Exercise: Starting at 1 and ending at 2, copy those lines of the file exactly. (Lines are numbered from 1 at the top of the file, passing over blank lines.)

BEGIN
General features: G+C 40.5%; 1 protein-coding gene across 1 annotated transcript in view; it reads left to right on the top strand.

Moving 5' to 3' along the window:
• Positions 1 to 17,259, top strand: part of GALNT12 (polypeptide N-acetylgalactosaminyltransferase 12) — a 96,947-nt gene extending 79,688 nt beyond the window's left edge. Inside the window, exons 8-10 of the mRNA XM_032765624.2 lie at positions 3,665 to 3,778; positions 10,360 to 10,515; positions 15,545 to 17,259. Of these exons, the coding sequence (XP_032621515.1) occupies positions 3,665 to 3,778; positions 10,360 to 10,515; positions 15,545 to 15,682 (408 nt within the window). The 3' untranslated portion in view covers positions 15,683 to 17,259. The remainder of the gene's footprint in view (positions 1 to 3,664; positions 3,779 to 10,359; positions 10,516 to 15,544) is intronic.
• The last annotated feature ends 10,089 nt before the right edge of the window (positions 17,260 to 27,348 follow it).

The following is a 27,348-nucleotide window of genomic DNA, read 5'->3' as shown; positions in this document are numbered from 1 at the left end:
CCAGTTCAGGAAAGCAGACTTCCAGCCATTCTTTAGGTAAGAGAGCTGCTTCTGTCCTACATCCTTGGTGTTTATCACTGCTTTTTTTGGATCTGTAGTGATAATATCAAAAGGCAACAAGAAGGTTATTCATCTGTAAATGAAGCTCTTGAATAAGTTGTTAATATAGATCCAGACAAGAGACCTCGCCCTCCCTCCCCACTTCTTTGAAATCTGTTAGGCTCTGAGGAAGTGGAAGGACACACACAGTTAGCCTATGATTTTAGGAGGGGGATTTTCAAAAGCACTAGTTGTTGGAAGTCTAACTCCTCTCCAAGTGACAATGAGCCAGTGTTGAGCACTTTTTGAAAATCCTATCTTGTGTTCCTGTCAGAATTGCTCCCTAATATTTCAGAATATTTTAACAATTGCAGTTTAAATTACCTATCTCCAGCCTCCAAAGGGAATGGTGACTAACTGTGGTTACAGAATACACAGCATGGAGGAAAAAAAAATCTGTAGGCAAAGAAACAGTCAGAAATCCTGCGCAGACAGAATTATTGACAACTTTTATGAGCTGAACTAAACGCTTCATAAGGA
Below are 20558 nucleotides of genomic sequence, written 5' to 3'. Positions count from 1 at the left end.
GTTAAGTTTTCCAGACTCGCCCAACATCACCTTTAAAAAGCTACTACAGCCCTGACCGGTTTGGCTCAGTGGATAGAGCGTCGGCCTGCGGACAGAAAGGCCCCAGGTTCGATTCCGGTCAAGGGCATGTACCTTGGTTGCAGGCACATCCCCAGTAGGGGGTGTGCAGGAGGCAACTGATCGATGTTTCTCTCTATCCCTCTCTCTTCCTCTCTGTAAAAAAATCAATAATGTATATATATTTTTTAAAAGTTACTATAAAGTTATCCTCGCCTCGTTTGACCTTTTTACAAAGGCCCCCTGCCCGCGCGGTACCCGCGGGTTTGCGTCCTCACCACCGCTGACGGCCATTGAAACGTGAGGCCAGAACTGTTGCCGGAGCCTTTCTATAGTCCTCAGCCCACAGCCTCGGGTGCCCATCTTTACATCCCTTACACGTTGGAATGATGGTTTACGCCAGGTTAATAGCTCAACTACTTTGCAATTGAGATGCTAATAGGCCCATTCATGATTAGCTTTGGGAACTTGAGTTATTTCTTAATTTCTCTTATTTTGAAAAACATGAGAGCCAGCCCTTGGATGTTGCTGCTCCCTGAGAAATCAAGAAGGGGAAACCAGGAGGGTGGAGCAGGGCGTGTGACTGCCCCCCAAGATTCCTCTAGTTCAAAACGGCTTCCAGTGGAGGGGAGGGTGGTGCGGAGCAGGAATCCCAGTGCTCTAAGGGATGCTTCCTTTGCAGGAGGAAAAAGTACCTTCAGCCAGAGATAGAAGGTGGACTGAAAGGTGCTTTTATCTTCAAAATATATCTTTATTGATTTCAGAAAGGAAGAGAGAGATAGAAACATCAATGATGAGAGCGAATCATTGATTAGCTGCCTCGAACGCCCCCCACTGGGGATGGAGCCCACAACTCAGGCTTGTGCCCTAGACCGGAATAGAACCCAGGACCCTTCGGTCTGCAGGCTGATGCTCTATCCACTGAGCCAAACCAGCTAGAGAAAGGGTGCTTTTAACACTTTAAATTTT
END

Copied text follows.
General features: G+C 40.5%; 1 protein-coding gene across 1 annotated transcript in view; it reads left to right on the top strand.

Moving 5' to 3' along the window: